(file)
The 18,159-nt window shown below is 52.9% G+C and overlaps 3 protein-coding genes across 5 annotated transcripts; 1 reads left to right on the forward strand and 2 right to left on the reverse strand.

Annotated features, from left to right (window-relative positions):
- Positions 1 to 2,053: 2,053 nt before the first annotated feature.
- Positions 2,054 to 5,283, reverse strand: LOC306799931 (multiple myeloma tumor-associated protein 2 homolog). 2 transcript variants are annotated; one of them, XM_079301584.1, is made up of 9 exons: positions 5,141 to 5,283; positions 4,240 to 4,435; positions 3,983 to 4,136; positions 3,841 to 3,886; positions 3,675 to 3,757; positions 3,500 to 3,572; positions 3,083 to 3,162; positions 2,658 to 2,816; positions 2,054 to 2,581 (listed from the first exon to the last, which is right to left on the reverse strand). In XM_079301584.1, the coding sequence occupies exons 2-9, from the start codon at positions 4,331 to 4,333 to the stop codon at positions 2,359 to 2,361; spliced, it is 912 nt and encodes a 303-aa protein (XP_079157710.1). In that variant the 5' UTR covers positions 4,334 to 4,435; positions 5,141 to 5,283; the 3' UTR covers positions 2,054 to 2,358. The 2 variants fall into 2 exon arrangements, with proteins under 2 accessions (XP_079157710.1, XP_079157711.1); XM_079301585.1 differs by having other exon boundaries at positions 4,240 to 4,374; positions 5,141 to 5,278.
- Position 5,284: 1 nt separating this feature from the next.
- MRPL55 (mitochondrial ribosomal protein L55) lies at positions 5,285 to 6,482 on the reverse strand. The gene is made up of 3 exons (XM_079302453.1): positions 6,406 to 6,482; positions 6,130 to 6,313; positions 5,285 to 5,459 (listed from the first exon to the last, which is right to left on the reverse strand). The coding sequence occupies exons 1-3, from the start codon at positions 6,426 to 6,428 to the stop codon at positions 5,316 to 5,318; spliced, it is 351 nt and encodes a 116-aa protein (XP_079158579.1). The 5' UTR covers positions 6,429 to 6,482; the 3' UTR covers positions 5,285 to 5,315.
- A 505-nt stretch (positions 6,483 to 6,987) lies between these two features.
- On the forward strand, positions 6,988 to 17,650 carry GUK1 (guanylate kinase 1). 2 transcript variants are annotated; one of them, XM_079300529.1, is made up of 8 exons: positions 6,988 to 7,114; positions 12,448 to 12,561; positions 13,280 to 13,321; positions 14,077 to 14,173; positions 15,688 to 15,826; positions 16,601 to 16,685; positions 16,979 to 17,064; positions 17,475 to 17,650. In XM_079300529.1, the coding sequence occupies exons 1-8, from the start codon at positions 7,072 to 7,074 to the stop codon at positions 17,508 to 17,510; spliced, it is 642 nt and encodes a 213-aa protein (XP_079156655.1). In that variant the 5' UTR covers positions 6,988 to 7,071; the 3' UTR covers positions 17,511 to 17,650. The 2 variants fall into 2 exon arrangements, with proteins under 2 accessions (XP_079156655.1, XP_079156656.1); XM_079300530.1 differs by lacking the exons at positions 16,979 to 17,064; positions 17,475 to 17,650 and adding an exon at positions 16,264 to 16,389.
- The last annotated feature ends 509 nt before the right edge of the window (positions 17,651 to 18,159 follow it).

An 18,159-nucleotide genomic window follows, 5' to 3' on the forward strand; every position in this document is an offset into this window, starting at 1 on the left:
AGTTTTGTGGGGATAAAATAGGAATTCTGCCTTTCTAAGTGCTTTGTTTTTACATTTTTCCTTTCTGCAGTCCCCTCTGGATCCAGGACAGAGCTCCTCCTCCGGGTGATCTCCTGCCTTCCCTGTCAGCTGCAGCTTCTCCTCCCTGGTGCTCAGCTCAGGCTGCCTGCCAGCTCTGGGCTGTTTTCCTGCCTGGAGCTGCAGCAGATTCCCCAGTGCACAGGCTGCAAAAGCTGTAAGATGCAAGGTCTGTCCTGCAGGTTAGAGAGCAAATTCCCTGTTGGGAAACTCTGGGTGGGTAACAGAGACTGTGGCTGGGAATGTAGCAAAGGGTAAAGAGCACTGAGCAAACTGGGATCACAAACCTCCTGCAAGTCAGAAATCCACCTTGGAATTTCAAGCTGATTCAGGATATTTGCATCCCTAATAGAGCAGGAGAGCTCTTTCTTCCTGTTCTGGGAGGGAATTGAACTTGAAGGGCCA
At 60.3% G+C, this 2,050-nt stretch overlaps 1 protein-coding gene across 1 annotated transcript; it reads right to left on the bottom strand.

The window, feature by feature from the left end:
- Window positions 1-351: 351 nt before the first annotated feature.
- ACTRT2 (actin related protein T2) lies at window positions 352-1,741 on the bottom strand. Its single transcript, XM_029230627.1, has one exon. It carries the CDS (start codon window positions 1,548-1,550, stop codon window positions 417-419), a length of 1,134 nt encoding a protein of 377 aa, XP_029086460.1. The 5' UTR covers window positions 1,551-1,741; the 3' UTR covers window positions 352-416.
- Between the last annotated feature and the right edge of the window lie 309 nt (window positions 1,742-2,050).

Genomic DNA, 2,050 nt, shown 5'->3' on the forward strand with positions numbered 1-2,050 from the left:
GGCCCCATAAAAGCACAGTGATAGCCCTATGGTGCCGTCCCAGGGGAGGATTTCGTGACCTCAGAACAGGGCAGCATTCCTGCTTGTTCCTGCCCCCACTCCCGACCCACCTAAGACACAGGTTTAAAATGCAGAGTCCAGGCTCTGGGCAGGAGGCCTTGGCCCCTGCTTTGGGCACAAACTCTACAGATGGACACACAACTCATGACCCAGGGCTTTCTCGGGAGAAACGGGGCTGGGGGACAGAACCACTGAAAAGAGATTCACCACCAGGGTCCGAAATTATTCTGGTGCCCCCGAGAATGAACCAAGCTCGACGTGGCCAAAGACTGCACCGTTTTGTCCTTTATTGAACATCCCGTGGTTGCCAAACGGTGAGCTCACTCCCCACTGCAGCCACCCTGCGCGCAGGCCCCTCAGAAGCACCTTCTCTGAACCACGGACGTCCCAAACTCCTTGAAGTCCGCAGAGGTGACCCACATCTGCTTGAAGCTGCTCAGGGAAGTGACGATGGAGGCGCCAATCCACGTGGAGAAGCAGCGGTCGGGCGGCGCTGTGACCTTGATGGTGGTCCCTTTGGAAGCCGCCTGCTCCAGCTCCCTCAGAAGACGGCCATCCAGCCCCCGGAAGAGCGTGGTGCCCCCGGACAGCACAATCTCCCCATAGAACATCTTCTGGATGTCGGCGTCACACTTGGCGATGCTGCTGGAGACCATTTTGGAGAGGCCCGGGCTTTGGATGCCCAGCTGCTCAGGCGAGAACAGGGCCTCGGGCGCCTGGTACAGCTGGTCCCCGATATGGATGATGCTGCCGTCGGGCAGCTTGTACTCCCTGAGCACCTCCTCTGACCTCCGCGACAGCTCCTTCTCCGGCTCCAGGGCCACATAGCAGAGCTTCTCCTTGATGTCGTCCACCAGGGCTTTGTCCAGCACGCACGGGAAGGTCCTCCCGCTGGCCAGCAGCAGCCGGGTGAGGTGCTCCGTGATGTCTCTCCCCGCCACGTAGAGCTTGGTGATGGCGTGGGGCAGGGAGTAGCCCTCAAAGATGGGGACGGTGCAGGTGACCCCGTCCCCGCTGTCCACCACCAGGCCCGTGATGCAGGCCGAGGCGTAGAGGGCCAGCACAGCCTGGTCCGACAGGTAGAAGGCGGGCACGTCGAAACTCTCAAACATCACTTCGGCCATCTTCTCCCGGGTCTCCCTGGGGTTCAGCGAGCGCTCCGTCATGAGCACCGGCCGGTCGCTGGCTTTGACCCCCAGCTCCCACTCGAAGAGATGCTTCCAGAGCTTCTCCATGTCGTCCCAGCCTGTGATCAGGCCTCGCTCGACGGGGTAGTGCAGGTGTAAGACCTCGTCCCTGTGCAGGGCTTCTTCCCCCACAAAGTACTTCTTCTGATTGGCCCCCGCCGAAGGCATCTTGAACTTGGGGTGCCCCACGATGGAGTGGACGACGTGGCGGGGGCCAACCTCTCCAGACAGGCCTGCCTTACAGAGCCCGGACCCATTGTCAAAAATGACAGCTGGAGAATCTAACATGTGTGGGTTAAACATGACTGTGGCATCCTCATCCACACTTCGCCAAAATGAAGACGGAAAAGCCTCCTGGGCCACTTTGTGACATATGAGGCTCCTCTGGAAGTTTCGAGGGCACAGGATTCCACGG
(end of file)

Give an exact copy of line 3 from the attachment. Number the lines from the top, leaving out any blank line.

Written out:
- Positions 1 to 2,053: 2,053 nt before the first annotated feature.